Following E. P. Thompson’s work on the British working class in the 1960s historians of what we usually call the “new social history” have attempted to produce history that would not rest on texts authored by elites, but on other forms of evidence culled from the archive. Recently I have been preoccupied with the question if that is something intellectual historians should attempt as well. And if they do would it still be intellectual history?
Another work by E. P. Thompson perhaps best captures this question. In 1971 Thompson published “The Moral Economy of the English Crowd in the Eighteenth Century,” which attempted to sketch a framework for the mentality of the English plebs when faced with economic pressure. According to this formulation there are certain red lines that the English crowd would not tolerate, which the historian could tease out. There were unspoken assumptions within communities that were usually well understood, and when the elites abrogated these terms the crowd would rise up to uphold them. Thompson’s work focused on food riots, but other scholars have attempted to apply this framework to a whole set of corporate (1) assumptions.
To what extent can we regard such an attempt to penetrate into the realm of assumptions, emotions, and instincts as intellectual history? For though it surely falls to some extent within the many registers of human cognition, the evidence we have is only circumstantial. We do not know—and cannot even get a good feel for—what ideas those pre-articulated instincts helped form. We cannot even be certain that this pre-articulated layer of thought that we hypothesize about really existed.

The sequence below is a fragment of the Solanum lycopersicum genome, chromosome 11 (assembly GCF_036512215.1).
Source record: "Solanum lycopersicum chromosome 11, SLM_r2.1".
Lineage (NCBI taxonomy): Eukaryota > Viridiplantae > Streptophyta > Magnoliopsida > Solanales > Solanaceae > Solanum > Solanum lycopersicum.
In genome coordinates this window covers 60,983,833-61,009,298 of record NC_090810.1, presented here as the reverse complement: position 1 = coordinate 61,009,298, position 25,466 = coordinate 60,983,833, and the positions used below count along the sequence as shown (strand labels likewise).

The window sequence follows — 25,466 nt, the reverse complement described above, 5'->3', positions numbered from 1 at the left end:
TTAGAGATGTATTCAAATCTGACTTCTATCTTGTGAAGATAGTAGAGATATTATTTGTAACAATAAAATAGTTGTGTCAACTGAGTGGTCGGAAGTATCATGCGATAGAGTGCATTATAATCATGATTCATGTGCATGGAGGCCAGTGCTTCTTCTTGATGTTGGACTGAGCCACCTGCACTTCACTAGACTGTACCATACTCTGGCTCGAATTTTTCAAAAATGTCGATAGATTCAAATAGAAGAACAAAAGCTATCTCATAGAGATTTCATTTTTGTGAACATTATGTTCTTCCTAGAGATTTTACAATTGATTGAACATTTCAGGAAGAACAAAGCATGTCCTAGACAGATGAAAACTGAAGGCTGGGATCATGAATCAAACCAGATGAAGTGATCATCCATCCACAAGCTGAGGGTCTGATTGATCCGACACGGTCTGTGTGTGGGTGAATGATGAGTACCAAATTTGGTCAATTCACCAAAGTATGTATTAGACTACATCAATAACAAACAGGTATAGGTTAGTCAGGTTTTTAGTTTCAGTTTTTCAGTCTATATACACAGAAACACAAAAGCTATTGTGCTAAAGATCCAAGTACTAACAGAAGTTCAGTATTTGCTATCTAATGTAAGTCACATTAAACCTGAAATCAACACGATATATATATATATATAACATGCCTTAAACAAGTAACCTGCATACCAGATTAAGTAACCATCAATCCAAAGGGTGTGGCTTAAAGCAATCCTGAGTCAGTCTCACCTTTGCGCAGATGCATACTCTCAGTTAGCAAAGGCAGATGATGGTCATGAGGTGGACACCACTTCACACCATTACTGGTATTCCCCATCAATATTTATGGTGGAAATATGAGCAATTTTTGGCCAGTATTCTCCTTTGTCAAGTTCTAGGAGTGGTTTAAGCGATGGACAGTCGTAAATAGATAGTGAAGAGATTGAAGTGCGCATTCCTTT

Such problems are not only reserved for the actions of historical subalterns. Take for instance a famous document like the Declaration of Independence. It talks about “self evident truths,” but to what extent did the people who wrote the Declaration believe what they wrote? And even if they believed what they wrote, to what extent would they be likely to act on those ideas? We know that to a significant extent they were not prepared to hold themselves accountable to the notion that “all men are created equal.” Thomas Jefferson did not release his slaves after writing the Declaration, and though he said much on account of slavery—and even acted to some extent on his ideas, as in his work on the Northwest Ordinance of 1787 for example—should we not attempt to formulate an intellectual history that fully accounts for his actions?
Take for example John Adams’ reply to his wife Abigail in response to her famous “Remember the Ladies” request. “As to your extraordinary code of laws, I cannot but laugh,” he wrote to his wife less than three months before the Declaration of Independence was made public. And he continued with a jeering tone to dismiss all those groups of non-white and non-elite men who have recently decided to challenge “the bonds of government.” In other words it would seem that there was much else that was “self evident” about the Declaration of Independence. Even if those who wrote it thought they believed it, we can tell that there is a pre-articulated—and is some ways more significant—intellectual level that evinced very different convictions.
Now in this particular instance I presented some textual evidence to support my case, but can we imagine an intellectual history that does not rely on classically authored texts at all? What ever we might call it, it seems worthwhile to understand this level of cognition that in many—perhaps most—regards has shaped historical reality more than fully articulated ideas have.
 By corporate I refer to premodern notions of community bonds.
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